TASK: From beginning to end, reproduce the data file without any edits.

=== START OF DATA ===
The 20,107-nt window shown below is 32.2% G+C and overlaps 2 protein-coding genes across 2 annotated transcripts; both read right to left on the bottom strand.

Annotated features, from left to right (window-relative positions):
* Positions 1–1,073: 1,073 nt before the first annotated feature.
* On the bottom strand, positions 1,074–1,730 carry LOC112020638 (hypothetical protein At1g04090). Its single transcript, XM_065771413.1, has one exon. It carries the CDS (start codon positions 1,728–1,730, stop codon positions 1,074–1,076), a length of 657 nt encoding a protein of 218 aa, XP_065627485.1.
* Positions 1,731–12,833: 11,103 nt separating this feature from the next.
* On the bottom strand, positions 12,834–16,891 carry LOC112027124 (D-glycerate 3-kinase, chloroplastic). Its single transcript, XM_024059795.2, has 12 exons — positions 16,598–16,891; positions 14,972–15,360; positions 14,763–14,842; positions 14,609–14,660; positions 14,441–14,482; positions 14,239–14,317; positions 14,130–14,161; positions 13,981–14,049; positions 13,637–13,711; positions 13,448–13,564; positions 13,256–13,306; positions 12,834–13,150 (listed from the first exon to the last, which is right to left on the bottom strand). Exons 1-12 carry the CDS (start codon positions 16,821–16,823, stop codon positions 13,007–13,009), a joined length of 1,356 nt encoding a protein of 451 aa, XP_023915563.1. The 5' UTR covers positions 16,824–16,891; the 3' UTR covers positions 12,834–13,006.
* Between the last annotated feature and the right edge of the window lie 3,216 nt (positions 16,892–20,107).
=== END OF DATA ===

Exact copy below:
The 20,107-nt window shown below is 32.2% G+C and overlaps 2 protein-coding genes across 2 annotated transcripts; both read right to left on the bottom strand.

Annotated features, from left to right (window-relative positions):
* Positions 1–1,073: 1,073 nt before the first annotated feature.
* On the bottom strand, positions 1,074–1,730 carry LOC112020638 (hypothetical protein At1g04090). Its single transcript, XM_065771413.1, has one exon. It carries the CDS (start codon positions 1,728–1,730, stop codon positions 1,074–1,076), a length of 657 nt encoding a protein of 218 aa, XP_065627485.1.
* Positions 1,731–12,833: 11,103 nt separating this feature from the next.
* On the bottom strand, positions 12,834–16,891 carry LOC112027124 (D-glycerate 3-kinase, chloroplastic). Its single transcript, XM_024059795.2, has 12 exons — positions 16,598–16,891; positions 14,972–15,360; positions 14,763–14,842; positions 14,609–14,660; positions 14,441–14,482; positions 14,239–14,317; positions 14,130–14,161; positions 13,981–14,049; positions 13,637–13,711; positions 13,448–13,564; positions 13,256–13,306; positions 12,834–13,150 (listed from the first exon to the last, which is right to left on the bottom strand). Exons 1-12 carry the CDS (start codon positions 16,821–16,823, stop codon positions 13,007–13,009), a joined length of 1,356 nt encoding a protein of 451 aa, XP_023915563.1. The 5' UTR covers positions 16,824–16,891; the 3' UTR covers positions 12,834–13,006.
* Between the last annotated feature and the right edge of the window lie 3,216 nt (positions 16,892–20,107).